I wish to rise to my feet for just a few moments to call the attention of the House to the fact that farm workers and their wives are also involved, as indeed are farmers' wives. So far as the farm workers are concerned, they have to be extremely careful about their movements, about disinfecting their boots and anything else that is involved with an epidemic of this kind. So far as farm workers' wives and farmers' wives are concerned, they also have to be extremely careful and restricted in their movements both socially and in doing the household shopping. Although it is a long time since I was officially associated with the National Union of Agricultural and Allied Workers, I am quite sure that I can, on behalf of the agricultural workers, give the House the assurance that they will do everything in their power to limit the spread of this most dreadful virus.

Lord Feversham

My Lords, perhaps I might just link a question in with those last remarks. I wonder whether the Minister can give us some idea of his thinking with regard to how the general public is to be warned about the seriousness of this matter. We have heard from a number of people about the strictures which will be placed upon farmers, farm workers and farmers' wives in the communities in which an outbreak of foot and mouth takes place. While agreeing with all the points which have been made, and the congratulations that have been expressed to the Ministry of Agriculture on the speed with which it has tackled this new outbreak—and I hope very much that its efforts will contain the outbreak—I would say this. If the outbreak is not to spread, then I think that it is absolutely essential that the general public, who now have greater access to the countryside than perhaps ever before and who use that access to a greater extent (and I am thinking of the Easter holiday and the Spring Bank Holiday which are coming up, when a lot of people from the cities will go to the countryside), should know how serious the situation is.

Earl Ferrers

My Lords, first as regards the remarks made by the noble Lord, Lord Collison, I should like to say that he is absolutely right to refer to farm workers. When I used the expression "farmers" it was supposed to be an all-embracing term covering farmers and farm workers as opposed to specific employers and employees. Very often it is the farm workers themselves who are the stockmen and the ones who have lived with these animals, and who feel the blow to almost a greater extent in some cases than possibly the farmer himself. It is something which everyone gets involved with, and the noble Lord is absolutely right to refer to the fact that farm workers will be suffering just as much as others. He is totally right to refer to the fact that there are human constrictions and when a farm is an infected premises the farmers themselves are contained within the farm until that farm is released from infection.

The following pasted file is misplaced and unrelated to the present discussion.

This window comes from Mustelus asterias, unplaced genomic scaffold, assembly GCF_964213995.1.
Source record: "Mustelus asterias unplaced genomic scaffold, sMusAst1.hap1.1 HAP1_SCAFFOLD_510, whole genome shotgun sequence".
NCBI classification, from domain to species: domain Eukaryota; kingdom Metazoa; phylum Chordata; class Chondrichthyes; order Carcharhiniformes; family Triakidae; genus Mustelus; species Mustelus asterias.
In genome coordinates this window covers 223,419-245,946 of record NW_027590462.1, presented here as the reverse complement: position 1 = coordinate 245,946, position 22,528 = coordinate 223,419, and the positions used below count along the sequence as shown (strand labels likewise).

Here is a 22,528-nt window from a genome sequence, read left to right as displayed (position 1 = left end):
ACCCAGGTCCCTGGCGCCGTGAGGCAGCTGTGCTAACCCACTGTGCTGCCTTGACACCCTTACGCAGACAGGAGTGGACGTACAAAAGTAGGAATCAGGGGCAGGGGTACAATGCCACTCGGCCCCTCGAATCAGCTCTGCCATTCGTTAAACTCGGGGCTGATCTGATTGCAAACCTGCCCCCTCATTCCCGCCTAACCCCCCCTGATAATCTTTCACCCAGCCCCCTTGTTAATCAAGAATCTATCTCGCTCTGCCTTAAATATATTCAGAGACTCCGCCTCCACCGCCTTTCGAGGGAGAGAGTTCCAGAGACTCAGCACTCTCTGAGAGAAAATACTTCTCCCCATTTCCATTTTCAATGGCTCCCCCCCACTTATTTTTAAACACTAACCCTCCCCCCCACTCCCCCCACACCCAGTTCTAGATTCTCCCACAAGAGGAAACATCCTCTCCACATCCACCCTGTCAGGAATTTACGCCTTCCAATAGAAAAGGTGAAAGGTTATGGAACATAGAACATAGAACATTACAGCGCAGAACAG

As regards the noble Lord, Lord Feversham, he will know, of course, that when an outbreak occurs on a farm there is all the paraphernalia of the police and notices saying "This is an infected farm". Also a ring is drawn around the infected area concerned, about which I have explained, and tomorrow each farmer in that area will receive a booklet explaining the disease and exactly what he should and should not do in order to try to prevent the disease occurring and spreading.

With regard to the general public, the best thing that they can do is to watch very carefully the television and the press and to listen to the radio, and to take reasonable precautions, particularly if they are in an infected area; they should not just walk over people's farms when they can see disinfectant lying around, because, although this disease can be airborne, it can also be carried on vehicles and on people's shoes. It is essential that the public take all reasonable precautions.

I would only reiterate that part of the danger lies in the fact that this can be a wind-borne infection and, therefore, whatever physical precautions may be taken still may not prevent the damage occurring. However, that does not mean to say that each person should not conduct himself with an air of considerable responsibility.